Foucault and social media: life in a virtual panopticon

For those of you who are very much invested in social media, craving to get more likes and adjust your social life to fit to your social media presence, please read this.

Philosophy for change

This is the first instalment in a three-part series.

Part 2. I tweet, therefore I become
Part 3. The call of the crowd


You start the day bleary-eyed and anxious. You stayed up late last night working on a post for your blog, gathering facts and memes from about the web and weaving them into an incisive whole. Has it produced a spike in the stats? You sign in on your iPhone as you brew the coffee. But it’s too early to slip into the professional headspace – you decide that you don’t want to know. Someone has messaged you on Facebook, so you check that instead. Japanese manga mashup! Killer breaks off the cost of Lombok. Lady Gaga is a man and we have photoshopped evidence to prove it! A friend will appreciate that one, so you share it with her directly. Perhaps not something that you’d want…

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Part 2c: Capture Medium – Film beats digital in…

My thoughts exactly, and adding to it film stock gives a more organic look and captures the cinematic reality perfectly when placed in right hands. This simply cannot be achieved in digital. Imagine Godfather shot on digital it would completely ruin the mastery of Gordon wills.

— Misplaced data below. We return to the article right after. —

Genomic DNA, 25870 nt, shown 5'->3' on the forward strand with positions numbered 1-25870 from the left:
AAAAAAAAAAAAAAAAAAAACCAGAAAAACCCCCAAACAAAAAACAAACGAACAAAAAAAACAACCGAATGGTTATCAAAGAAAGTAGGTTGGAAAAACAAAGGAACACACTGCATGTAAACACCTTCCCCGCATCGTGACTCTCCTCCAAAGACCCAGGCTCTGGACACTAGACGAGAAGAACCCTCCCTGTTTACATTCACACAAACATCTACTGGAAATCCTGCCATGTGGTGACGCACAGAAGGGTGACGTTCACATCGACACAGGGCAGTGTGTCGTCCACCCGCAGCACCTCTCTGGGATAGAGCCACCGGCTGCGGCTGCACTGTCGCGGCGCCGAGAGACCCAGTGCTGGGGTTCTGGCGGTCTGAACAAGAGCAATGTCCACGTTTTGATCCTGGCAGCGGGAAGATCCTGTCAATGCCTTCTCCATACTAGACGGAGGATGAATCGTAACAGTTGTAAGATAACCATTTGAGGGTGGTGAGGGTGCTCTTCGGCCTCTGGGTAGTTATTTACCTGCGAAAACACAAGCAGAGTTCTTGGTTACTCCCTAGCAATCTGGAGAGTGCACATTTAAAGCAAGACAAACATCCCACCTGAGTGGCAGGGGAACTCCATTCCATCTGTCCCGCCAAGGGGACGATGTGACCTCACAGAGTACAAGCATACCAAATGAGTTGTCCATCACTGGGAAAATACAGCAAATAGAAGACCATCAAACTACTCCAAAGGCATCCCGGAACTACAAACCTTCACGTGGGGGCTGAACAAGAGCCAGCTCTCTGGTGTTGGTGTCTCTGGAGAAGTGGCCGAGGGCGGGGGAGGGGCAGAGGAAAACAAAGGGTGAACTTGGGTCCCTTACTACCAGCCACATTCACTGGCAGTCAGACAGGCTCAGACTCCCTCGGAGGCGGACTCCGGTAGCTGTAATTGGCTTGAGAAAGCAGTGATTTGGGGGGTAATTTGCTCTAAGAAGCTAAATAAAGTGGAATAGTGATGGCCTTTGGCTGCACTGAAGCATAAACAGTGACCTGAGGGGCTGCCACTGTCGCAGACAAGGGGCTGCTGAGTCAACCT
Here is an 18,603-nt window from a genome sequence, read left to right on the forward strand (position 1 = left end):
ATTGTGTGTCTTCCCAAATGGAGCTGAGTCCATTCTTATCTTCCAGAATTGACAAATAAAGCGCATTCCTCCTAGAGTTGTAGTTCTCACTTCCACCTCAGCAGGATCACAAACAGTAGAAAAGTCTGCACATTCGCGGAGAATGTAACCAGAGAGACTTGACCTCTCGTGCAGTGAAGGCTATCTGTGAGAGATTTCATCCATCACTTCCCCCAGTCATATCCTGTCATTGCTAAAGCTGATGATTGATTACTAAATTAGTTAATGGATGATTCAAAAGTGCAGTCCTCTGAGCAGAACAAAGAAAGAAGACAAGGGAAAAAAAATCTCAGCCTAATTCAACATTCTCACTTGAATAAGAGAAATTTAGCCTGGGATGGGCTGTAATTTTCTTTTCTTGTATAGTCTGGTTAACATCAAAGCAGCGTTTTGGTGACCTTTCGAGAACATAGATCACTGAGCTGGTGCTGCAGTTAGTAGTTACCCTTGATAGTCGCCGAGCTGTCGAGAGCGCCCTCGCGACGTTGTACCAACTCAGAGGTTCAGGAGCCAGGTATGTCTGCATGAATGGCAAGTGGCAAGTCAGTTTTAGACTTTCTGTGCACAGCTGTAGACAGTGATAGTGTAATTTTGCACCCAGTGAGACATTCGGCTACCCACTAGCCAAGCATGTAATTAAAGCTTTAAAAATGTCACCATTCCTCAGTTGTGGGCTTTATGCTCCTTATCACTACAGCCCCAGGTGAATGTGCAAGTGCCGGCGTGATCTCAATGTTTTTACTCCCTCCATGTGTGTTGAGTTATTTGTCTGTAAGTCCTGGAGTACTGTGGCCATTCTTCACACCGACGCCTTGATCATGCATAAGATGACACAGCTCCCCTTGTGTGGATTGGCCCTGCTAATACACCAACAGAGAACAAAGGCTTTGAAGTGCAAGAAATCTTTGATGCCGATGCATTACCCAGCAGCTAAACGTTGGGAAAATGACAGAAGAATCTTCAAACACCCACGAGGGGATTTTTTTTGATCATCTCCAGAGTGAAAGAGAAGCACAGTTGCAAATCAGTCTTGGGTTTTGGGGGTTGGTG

A Cinematographer's Journal

[Quotes courtesy of – &]

In the last post, we discussed how the accessibility of digital makes it, by default, the primary option for many filmmakers. In this post, however, we’ll discuss an area where film is superior.

“Film is better than digital in…Craftsmanship!”

It’s not that film automatically makes someone a craftsperson in as much as digital, has de-emphasized some of the basic tenets of being a craftsperson. How so?

Self-promotion With digital, anyone who can pick up a camera is all of a sudden a filmmaker/cinematographer.

Think of this, just because someone has a license to drive does not make them a race car driver. Similarly, being a cinematographer is more than name or title; it’s about an experience level, a manner of approach, and attitude towards the craft.

I started in the production field as a grip/production assistant. After that, I spent time as a gaffer. Both these jobs required…

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